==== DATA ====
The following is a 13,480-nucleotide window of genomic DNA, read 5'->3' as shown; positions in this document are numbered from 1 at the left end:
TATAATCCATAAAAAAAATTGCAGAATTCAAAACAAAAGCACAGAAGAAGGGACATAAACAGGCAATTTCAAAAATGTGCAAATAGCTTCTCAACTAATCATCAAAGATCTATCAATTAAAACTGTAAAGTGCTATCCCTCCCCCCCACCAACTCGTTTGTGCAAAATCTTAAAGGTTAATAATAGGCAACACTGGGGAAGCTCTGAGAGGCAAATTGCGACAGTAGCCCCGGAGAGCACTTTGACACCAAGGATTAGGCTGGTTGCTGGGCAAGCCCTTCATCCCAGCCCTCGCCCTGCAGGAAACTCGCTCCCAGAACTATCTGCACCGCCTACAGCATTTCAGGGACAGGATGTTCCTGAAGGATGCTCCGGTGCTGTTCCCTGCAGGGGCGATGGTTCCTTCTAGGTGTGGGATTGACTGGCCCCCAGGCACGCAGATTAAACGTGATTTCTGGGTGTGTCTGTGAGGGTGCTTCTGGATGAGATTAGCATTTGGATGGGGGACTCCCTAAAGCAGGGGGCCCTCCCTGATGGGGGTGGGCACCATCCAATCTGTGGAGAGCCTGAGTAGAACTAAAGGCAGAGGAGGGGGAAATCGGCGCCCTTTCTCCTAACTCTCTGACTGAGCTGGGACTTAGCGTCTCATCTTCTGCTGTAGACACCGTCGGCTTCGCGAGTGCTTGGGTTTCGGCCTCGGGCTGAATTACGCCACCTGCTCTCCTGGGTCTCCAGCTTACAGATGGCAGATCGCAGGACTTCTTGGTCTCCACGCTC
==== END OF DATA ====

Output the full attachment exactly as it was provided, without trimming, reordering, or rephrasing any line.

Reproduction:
The following is a 13,480-nucleotide window of genomic DNA, read 5'->3' as shown; positions in this document are numbered from 1 at the left end:
TATAATCCATAAAAAAAATTGCAGAATTCAAAACAAAAGCACAGAAGAAGGGACATAAACAGGCAATTTCAAAAATGTGCAAATAGCTTCTCAACTAATCATCAAAGATCTATCAATTAAAACTGTAAAGTGCTATCCCTCCCCCCCACCAACTCGTTTGTGCAAAATCTTAAAGGTTAATAATAGGCAACACTGGGGAAGCTCTGAGAGGCAAATTGCGACAGTAGCCCCGGAGAGCACTTTGACACCAAGGATTAGGCTGGTTGCTGGGCAAGCCCTTCATCCCAGCCCTCGCCCTGCAGGAAACTCGCTCCCAGAACTATCTGCACCGCCTACAGCATTTCAGGGACAGGATGTTCCTGAAGGATGCTCCGGTGCTGTTCCCTGCAGGGGCGATGGTTCCTTCTAGGTGTGGGATTGACTGGCCCCCAGGCACGCAGATTAAACGTGATTTCTGGGTGTGTCTGTGAGGGTGCTTCTGGATGAGATTAGCATTTGGATGGGGGACTCCCTAAAGCAGGGGGCCCTCCCTGATGGGGGTGGGCACCATCCAATCTGTGGAGAGCCTGAGTAGAACTAAAGGCAGAGGAGGGGGAAATCGGCGCCCTTTCTCCTAACTCTCTGACTGAGCTGGGACTTAGCGTCTCATCTTCTGCTGTAGACACCGTCGGCTTCGCGAGTGCTTGGGTTTCGGCCTCGGGCTGAATTACGCCACCTGCTCTCCTGGGTCTCCAGCTTACAGATGGCAGATCGCAGGACTTCTTGGTCTCCACGCTC